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Atlanta-based fast-food chain Chick-fil-A has warned a folk artist to stop using his trademark phrase, “eat more kale,” because of potential trademark violations.
In an Oct. 4 letter, an attorney for Chick-fil-A, said that Bo Mueller-Moore’s use of the phrase may cause public confusion over the franchise’s own trademark phrase, “eat mor chikin,” which is accompanied with images of cows misspelling the words, according to an Associated Press news report.
Mr. Muller-Moore, a self-proclaimed folk artist in Montpelier, Vt., said he started using “eat more kale” in 2000 and built a silkscreen business out of the phrase, which is printed on T-shirts, sweatshirts and bumper stickers, according to the report.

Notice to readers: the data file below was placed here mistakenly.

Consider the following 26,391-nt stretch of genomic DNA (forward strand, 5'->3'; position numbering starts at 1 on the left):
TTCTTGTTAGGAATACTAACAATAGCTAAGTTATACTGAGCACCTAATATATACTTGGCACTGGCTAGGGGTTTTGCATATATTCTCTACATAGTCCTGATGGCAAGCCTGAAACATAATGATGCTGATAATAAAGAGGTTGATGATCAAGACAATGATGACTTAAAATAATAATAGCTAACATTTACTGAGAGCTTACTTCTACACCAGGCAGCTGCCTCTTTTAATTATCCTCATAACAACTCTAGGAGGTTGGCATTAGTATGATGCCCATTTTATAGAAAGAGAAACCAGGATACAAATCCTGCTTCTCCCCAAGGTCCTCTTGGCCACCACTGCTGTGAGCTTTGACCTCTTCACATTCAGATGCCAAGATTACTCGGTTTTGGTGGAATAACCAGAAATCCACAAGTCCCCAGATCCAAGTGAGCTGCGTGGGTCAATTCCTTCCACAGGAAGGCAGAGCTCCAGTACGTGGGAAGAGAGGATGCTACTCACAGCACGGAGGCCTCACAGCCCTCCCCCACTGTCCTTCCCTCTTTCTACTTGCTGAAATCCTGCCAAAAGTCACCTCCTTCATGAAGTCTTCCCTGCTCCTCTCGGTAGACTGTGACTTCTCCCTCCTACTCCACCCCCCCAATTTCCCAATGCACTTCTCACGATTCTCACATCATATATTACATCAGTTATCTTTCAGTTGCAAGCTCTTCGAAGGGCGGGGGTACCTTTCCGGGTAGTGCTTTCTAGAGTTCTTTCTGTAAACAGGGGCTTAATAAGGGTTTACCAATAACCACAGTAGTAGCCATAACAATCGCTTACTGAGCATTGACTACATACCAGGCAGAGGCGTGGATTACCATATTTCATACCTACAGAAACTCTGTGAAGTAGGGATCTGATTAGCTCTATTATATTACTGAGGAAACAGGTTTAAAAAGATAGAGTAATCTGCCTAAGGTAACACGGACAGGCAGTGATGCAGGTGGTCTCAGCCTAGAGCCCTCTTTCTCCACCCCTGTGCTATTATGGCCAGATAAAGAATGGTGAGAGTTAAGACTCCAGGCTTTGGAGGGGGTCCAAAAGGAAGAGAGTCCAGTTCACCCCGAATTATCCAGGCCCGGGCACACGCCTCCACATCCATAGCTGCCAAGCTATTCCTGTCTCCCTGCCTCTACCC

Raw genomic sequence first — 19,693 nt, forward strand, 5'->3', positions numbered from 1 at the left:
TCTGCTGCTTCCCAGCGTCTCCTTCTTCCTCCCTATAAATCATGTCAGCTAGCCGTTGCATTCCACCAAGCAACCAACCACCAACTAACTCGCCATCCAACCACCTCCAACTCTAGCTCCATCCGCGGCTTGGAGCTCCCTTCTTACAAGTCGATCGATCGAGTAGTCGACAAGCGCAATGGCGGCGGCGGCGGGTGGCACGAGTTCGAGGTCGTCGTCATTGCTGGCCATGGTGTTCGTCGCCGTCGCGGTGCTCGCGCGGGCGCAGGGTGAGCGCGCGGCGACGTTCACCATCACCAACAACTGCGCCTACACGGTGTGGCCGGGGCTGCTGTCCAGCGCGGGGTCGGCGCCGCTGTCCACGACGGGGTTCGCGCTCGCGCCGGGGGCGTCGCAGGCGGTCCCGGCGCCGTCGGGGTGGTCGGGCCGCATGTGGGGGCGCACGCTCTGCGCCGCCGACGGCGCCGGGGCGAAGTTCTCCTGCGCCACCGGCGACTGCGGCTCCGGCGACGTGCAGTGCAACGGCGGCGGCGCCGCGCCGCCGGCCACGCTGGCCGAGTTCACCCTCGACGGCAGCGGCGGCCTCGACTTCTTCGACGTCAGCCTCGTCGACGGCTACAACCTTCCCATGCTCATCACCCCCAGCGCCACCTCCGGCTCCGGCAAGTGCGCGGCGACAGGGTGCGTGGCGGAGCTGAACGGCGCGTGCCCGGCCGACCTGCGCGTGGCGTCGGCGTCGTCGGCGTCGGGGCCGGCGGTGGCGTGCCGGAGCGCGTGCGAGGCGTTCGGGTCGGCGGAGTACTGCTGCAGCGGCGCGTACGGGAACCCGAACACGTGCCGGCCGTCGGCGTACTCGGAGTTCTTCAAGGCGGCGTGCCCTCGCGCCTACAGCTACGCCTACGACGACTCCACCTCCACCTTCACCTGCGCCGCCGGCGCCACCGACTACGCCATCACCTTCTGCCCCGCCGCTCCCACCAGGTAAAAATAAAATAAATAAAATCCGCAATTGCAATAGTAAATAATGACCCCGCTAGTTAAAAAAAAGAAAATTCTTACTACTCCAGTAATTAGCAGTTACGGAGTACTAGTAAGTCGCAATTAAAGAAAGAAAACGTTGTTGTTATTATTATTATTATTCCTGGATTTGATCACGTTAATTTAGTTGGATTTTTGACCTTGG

“Eat more kale” refers to the benefits of local agriculture, Mr. Mueller-Moore said in the news report.
In the letter—which orders Mr. Mueller-Moore to stop using the phrase and relinquish his website, eatmorekale.com—Chick-fil-A said Mr. Mueller-Moore’s message “dilutes the distinctiveness of Chick-fil-A’s intellectual property and diminishes its value,” according to the AP report.
Mr. Mueller-Moore first received a cease-and-desist letter from Chick-fil-A in 2005 and hired a pro bono lawyer to respond. After the letters stopped, he thought the fight was over.
But the dispute resumed after Mr. Mueller-Moore sought to protect his phrase by filing an application with the U.S. Patent and Trademark Office as his business expanded, according to the report.
"Our plan is to not back down. This feels like David vs. Goliath,” Mr. Mueller-Moore told the AP.